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By Alexandria Vargas

Our canine companions and plant toxicity – pantry herbs and spices

With a variety of herbs and spices being used for everyday cooking, a lot of people grow and use their favorites in backyard herbal gardens. The freshness of the herb coming straight from your own backyard has a significant impact on flavor. However, these same tasty treats can have a vast array of negative impacts on the health and well-being of our canine companions.

A lot of common home-grown herbs and spices are considered extremely toxic for dogs. From high heart rate and panting to vomiting and gastrointestinal upset, the following are common cooking favorites that can have some dangerous side effects for our beloved companions. If ingested, or if any of these symptoms appear, contact your local veterinarian or ASPCA animal poison control center immediately. If possible, take a sample of the ingested plant with you to help with diagnosis.

  • Bay laurel can induce vomiting and diarrhea, and the leaves can cause an obstruction when ingested.
  • Caraway can cause vomiting and diarrhea.
  • Chamomile can cause a wide array of medical complications such as contact dermatitis, vomiting and diarrhea. Chamomile can even cause anorexia and mild to severe allergic reactions. Long-term ingestion can lead to internal bleeding.
  • Chives induce vomiting, break down red blood cells, and can cause weakness, blood in urine, a high heart rate, and panting.
  • Eucalyptus is a highly potent herb that can cause severe salivation, vomiting, diarrhea, depression and weakness.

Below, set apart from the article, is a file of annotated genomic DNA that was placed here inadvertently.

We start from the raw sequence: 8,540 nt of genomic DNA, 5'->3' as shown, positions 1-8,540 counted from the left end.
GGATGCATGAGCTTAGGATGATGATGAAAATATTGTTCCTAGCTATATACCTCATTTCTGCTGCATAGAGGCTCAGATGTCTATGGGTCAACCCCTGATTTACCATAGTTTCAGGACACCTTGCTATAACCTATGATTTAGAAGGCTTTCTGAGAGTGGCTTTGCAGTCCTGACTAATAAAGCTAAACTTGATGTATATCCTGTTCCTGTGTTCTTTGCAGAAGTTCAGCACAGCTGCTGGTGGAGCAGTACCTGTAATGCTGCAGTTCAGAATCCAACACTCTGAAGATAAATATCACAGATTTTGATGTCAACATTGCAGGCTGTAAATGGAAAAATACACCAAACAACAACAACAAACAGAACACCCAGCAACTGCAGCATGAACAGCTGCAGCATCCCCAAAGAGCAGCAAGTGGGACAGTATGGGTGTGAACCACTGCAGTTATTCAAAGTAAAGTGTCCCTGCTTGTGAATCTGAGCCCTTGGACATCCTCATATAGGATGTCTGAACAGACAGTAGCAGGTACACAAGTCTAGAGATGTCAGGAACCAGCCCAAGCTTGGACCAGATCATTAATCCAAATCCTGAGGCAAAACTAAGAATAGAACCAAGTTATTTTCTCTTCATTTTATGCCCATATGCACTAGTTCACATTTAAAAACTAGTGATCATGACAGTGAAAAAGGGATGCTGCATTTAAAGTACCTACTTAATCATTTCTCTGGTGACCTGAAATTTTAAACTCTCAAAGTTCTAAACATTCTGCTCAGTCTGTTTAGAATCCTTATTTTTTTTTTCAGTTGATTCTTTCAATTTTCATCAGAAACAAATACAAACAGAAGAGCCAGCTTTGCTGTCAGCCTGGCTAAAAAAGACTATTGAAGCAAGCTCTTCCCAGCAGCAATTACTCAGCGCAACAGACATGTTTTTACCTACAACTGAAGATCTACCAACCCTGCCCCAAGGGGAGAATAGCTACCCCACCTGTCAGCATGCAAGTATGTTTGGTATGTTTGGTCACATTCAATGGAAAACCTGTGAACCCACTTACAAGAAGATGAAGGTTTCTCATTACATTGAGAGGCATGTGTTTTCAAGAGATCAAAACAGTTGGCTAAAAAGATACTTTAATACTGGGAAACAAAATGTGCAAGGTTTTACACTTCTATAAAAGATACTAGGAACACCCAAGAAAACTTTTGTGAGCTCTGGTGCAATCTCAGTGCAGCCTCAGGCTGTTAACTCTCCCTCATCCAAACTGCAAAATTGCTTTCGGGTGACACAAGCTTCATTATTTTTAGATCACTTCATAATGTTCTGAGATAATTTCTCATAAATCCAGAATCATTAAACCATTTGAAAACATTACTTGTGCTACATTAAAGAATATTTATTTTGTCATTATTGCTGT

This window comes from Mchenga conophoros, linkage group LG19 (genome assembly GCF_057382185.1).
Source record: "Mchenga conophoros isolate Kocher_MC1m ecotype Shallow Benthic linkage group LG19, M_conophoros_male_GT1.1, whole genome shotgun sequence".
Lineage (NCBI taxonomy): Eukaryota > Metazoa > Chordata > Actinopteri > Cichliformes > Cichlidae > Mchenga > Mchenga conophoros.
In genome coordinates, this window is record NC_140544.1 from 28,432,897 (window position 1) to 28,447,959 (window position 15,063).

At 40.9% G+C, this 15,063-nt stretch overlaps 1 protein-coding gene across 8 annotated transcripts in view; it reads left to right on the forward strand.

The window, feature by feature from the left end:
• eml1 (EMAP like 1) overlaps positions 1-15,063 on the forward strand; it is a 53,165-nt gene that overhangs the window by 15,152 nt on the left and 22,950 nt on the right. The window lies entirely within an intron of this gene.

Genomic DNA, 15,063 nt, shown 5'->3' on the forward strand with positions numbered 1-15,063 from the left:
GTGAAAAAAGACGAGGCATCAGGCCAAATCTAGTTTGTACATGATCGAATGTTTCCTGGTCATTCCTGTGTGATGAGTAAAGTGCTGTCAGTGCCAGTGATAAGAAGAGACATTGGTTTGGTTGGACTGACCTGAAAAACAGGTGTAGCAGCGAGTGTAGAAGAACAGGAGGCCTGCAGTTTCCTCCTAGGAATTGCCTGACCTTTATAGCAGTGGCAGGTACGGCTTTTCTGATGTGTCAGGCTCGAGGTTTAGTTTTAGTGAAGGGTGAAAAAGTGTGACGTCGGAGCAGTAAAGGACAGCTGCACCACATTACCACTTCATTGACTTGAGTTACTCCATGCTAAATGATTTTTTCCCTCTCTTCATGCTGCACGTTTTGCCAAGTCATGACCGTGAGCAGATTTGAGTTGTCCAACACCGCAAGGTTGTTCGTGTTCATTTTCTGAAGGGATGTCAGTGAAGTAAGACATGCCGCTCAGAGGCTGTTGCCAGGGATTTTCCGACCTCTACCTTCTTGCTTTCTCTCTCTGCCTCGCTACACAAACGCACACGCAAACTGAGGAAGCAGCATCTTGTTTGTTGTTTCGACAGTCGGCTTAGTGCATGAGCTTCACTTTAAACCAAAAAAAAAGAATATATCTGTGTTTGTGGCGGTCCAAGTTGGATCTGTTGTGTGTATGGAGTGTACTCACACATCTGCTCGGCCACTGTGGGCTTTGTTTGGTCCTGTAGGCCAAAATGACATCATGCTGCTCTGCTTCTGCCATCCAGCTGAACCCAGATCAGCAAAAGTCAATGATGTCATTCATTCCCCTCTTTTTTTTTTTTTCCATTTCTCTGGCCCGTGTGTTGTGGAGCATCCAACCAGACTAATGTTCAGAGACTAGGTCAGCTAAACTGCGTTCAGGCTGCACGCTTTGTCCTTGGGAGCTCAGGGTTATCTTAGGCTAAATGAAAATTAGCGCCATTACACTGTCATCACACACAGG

• Garlic can induce vomiting and break down red blood cells. It can also cause weakness, a high heart rate, severe panting and blood in urine.
  • Leeks can cause red blood cells to break down when ingested and can also induce vomiting, cause weakness, increase heart rate and induce severe panting.
  • Lemon grass can cause mild gastrointestinal upset, though it is not a concern if ingested in cooked foods if it is in a small quantity.
  • Mint can cause vomiting and diarrhea.
  • Oregano can cause vomiting and diarrhea.
  • Parsley can cause photosensitization and ocular toxicity.
  • Spanish thyme, or any variation of thyme, can induce vomiting, diarrhea, depression, and anorexia.

While most of these effects can be caught in time to treat, it would be best to keep these spices and herbs out of reach in the pantry. There are also multiple ways you can keep your dog out of your garden and negate his urge to see if those grasses and plants taste as good as they smell.

One way is to spray the perimeter of the garden and the plants with white vinegar, which is readily available at almost any local grocery or gardening store. The pungent scent of white vinegar alone is a great natural repellent for dogs, and the sour taste deters them from eating anything that has come in contact with it.

Other natural alternatives are to plant daffodils around the garden and between the planted rows or to sprinkle crushed cayenne pepper over the plants and herbs. Both options give an unpleasant taste to a dog when licked or nibbled at and act as deterrents from taste-testing the remainder of the garden.

We all love our dogs and they are beloved members of our families. While it is impossible to monitor their actions and every plant they come into contact with, there are a variety of natural ways in which we can keep them safer and away from our gardens and spice cabinets. By using these methods and knowing what signs to look for, we can focus more on the love and playfulness our dogs want to share with us.

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